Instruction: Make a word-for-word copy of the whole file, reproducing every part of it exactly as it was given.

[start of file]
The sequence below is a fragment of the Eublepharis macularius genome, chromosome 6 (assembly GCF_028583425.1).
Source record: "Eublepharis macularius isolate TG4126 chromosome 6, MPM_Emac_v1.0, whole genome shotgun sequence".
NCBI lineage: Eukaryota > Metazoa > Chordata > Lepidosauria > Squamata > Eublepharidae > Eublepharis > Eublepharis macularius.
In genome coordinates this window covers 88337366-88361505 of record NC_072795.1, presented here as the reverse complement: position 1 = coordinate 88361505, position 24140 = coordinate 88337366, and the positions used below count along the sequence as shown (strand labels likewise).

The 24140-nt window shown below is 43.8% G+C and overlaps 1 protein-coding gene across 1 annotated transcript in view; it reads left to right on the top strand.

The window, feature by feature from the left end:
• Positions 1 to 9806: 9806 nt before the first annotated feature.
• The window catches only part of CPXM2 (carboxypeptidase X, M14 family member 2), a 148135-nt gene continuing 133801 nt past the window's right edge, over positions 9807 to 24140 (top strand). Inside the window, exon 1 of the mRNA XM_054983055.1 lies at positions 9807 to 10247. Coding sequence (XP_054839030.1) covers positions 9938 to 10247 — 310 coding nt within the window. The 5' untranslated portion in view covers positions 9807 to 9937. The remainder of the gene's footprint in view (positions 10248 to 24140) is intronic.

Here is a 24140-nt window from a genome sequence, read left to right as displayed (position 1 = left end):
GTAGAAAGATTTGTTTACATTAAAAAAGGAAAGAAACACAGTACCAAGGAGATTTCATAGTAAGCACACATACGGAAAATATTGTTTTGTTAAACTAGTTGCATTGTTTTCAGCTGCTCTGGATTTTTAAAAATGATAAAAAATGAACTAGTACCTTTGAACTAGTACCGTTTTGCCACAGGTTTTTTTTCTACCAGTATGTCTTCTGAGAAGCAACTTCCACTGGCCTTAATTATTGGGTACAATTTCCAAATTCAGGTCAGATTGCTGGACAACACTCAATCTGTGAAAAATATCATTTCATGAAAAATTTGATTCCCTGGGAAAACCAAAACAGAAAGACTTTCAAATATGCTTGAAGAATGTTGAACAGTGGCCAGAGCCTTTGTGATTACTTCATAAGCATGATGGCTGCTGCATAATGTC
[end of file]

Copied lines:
The sequence below is a fragment of the Eublepharis macularius genome, chromosome 6 (assembly GCF_028583425.1).
Source record: "Eublepharis macularius isolate TG4126 chromosome 6, MPM_Emac_v1.0, whole genome shotgun sequence".
NCBI lineage: Eukaryota > Metazoa > Chordata > Lepidosauria > Squamata > Eublepharidae > Eublepharis > Eublepharis macularius.
In genome coordinates this window covers 88337366-88361505 of record NC_072795.1, presented here as the reverse complement: position 1 = coordinate 88361505, position 24140 = coordinate 88337366, and the positions used below count along the sequence as shown (strand labels likewise).

The 24140-nt window shown below is 43.8% G+C and overlaps 1 protein-coding gene across 1 annotated transcript in view; it reads left to right on the top strand.

The window, feature by feature from the left end:
• Positions 1 to 9806: 9806 nt before the first annotated feature.
• The window catches only part of CPXM2 (carboxypeptidase X, M14 family member 2), a 148135-nt gene continuing 133801 nt past the window's right edge, over positions 9807 to 24140 (top strand). Inside the window, exon 1 of the mRNA XM_054983055.1 lies at positions 9807 to 10247. Coding sequence (XP_054839030.1) covers positions 9938 to 10247 — 310 coding nt within the window. The 5' untranslated portion in view covers positions 9807 to 9937. The remainder of the gene's footprint in view (positions 10248 to 24140) is intronic.

Here is a 24140-nt window from a genome sequence, read left to right as displayed (position 1 = left end):
GTAGAAAGATTTGTTTACATTAAAAAAGGAAAGAAACACAGTACCAAGGAGATTTCATAGTAAGCACACATACGGAAAATATTGTTTTGTTAAACTAGTTGCATTGTTTTCAGCTGCTCTGGATTTTTAAAAATGATAAAAAATGAACTAGTACCTTTGAACTAGTACCGTTTTGCCACAGGTTTTTTTTCTACCAGTATGTCTTCTGAGAAGCAACTTCCACTGGCCTTAATTATTGGGTACAATTTCCAAATTCAGGTCAGATTGCTGGACAACACTCAATCTGTGAAAAATATCATTTCATGAAAAATTTGATTCCCTGGGAAAACCAAAACAGAAAGACTTTCAAATATGCTTGAAGAATGTTGAACAGTGGCCAGAGCCTTTGTGATTACTTCATAAGCATGATGGCTGCTGCATAATGTC